CADV 460. Race, Ethnicity, Gender and Culture in Development (3)
Prerequisites: Completion of lower division writing requirement; Preparatory: CADV 150. Explores the development of ethnic minority children and adolescents in multicultural settings. Particular focus is placed on students’ exploration of their own understandings and awareness of culture, ethnicity, and gender, based on the premise that effective professionals must clearly understand their own personal biases and level of privilege before looking at traits and characteristics of other groups. Specific attention is given to exploring the practical application of these concepts and theories in community settings.
CADV 470. Advanced Theories in Child and Adolescent Development (3)
Prerequisites: Completion of upper division writing exam, CADV 350 or CADV 352. This capstone course is a culminating experience for majors. It facilitates professional development through high level discussions and thinking on concepts and theories of development for transition into graduate-level programs in human development or related fields and/or into a career. Designed to synthesize the broad concepts of child and adolescent development, to address contemporary issues in the field.
CADV 494B. Child and Adolescent Development Internship II (2)
Prerequisites: CADV 394B. The second semester internship builds upon the in-depth understanding of the program and experiences gained from the first semester internship. Individual goals enhance the professional development of students. Includes 75 hours of service in a community setting/organization in addition to regular class meetings. (Credit /No Credit)
CADV 495A. Child and Adolescent Development Graduate School Skills and Applied Research Training I (3)
Prerequisite: Students must complete Department Application. Recommended Preparatory: Completion of lower division writing requirement, and CADV 150, AND CADV 380 or PSY 320/L or FCS 431. This course will address issues associated with becoming a professional in the field of child and adolescent development through developing applied research skills that will facilitate entry into graduate and professional programs in related fields. Students will (1) develop competencies in qualitative and quantitative research methods in studying children and adolescents in both laboratory and field-based settings and (2) gain practical experience applying knowledge of these research methods on actual active Child and Adolescent Development faculty research projects.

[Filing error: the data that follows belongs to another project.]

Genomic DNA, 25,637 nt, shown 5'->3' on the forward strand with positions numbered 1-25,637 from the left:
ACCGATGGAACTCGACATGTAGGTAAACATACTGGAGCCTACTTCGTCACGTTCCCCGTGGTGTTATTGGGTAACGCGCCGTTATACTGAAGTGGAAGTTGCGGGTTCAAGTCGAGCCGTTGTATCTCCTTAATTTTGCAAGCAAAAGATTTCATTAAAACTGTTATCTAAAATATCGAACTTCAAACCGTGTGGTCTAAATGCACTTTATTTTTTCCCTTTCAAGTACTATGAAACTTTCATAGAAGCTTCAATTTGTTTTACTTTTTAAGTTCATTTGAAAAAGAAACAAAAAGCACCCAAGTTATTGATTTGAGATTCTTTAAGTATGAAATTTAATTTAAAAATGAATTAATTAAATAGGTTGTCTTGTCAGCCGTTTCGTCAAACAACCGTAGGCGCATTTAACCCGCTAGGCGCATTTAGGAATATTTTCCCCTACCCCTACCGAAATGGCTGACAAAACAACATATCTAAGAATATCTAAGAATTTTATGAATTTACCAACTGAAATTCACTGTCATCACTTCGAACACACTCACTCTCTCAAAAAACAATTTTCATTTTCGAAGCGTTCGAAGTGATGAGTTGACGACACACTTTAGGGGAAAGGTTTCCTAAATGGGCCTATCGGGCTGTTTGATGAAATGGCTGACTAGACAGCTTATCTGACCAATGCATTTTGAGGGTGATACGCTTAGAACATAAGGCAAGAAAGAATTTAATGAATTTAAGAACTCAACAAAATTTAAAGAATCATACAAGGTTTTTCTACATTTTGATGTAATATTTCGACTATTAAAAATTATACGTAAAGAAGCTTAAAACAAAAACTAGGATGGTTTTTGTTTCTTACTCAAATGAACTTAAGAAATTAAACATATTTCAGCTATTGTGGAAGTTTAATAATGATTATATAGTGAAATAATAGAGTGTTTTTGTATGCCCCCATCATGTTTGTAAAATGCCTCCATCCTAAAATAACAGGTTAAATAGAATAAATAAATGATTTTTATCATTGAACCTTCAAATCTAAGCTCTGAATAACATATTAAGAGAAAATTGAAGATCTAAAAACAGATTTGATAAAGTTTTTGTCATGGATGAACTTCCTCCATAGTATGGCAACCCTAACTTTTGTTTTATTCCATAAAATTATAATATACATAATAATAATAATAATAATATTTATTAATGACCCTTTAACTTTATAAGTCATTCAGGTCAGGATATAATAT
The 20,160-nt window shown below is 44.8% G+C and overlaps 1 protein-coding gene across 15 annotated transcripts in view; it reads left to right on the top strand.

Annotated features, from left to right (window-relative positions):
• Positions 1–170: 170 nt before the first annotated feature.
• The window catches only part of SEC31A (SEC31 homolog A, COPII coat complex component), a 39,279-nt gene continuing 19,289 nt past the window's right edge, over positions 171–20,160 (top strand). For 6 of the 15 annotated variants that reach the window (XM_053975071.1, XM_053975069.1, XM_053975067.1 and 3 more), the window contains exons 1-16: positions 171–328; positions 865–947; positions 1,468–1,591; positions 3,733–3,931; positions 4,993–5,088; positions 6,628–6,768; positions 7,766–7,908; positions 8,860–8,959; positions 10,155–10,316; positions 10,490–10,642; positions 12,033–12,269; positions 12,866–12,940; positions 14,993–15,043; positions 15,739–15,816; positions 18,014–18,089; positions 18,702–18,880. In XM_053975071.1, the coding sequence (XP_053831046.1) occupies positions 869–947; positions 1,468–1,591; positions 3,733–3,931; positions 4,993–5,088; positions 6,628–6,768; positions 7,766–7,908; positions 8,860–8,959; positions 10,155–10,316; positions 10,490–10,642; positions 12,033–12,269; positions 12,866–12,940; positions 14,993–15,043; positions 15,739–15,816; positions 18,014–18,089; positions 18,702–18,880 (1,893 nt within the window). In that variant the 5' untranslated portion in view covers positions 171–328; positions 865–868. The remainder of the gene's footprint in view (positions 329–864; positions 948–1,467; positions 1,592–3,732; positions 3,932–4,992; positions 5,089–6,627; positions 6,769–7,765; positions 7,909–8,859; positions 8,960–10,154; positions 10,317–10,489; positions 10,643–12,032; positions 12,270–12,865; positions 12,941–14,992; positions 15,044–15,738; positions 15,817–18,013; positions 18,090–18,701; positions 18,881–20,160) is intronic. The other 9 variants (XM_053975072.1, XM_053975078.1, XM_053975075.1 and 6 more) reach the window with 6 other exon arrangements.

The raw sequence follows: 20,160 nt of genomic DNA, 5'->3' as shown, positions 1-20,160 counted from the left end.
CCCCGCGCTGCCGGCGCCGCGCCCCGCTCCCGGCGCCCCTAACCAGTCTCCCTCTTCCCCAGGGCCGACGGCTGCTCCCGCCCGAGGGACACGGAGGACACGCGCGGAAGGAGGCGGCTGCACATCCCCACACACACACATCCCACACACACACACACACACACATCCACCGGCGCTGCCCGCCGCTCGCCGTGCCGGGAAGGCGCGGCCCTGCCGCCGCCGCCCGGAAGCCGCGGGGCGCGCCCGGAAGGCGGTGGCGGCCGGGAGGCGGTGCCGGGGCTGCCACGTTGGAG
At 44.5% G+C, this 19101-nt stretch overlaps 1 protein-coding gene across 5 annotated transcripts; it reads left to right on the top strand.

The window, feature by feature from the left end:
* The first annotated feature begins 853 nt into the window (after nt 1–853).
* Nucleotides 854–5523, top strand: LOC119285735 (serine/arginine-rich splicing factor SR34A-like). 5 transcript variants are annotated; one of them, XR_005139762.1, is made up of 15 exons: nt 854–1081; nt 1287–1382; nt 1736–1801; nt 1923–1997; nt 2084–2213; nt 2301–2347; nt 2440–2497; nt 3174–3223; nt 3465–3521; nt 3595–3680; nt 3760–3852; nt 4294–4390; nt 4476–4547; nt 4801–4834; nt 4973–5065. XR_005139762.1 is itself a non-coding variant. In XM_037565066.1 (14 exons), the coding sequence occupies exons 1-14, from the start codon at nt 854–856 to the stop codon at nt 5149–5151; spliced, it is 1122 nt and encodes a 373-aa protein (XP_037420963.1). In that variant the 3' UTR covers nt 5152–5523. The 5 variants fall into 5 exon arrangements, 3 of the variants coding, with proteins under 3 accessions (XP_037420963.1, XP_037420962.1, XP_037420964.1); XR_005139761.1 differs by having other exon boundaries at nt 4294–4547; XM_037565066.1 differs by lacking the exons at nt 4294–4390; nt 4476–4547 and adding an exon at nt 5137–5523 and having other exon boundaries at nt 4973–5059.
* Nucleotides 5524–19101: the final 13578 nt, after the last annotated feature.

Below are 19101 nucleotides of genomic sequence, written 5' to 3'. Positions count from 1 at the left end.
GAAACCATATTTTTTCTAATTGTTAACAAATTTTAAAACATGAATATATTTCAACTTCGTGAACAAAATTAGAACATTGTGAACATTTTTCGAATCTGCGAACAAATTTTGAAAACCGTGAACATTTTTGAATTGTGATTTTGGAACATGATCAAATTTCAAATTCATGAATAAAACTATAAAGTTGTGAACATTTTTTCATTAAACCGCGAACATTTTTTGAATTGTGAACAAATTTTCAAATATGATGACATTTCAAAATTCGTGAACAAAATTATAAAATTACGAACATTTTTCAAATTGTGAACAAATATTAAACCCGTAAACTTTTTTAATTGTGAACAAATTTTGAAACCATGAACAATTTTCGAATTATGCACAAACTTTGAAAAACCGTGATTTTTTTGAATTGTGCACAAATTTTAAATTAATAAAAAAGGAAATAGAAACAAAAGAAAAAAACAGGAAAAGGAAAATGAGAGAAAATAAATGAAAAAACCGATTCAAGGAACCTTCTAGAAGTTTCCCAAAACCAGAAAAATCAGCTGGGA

CADV 495B. Child and Adolescent Development Graduate School Skills and Applied Research Training II (3)
Prerequisites: CADV 495A or consent of instructor. This course builds on the foundation of applied research methods in CADV 495A by providing opportunities for students to integrate the theories and constructs of applied research in the field of child and adolescent development towards further development of graduate school skills and training. Through participation in weekly seminars in addition to hands-on experience on research projects at varying stages of the research process, this course will provide students in-depth knowledge about particular phases of research (e.g., hypotheses generation, project design, data collection, data analyses, and dissemination). In addition, students will develop a personal statement of their (1) research interests and (2) theoretical grounding in child and adolescent development.
CADV 499. Independent Study (1-3)
Prerequisite: Arranged with the permission of the instructor. Enrollment in an Independent Study is by permission of the Department Chair and with the consent of the instructor who agrees to be a sponsor. Enrollment is granted based on evidence of the student’s ability to work independently on a project. Students who are on probation or who have been disqualified and have not yet completed academic readmission requirements may not enroll in CADV 499 courses. Regular progress meetings with the faculty sponsor and a final written report are required before credit can be given for the course. Please note that the maximum number of units from 499 courses that can be counted toward the baccalaureate degree is six (6) units in a major and three (3) additional units outside the major. Enrollment in an Independent Study is not allowed for the purpose of substitution for an existing course. An Independent Study is related to a major course or study and is not available for meeting a General Education requirement.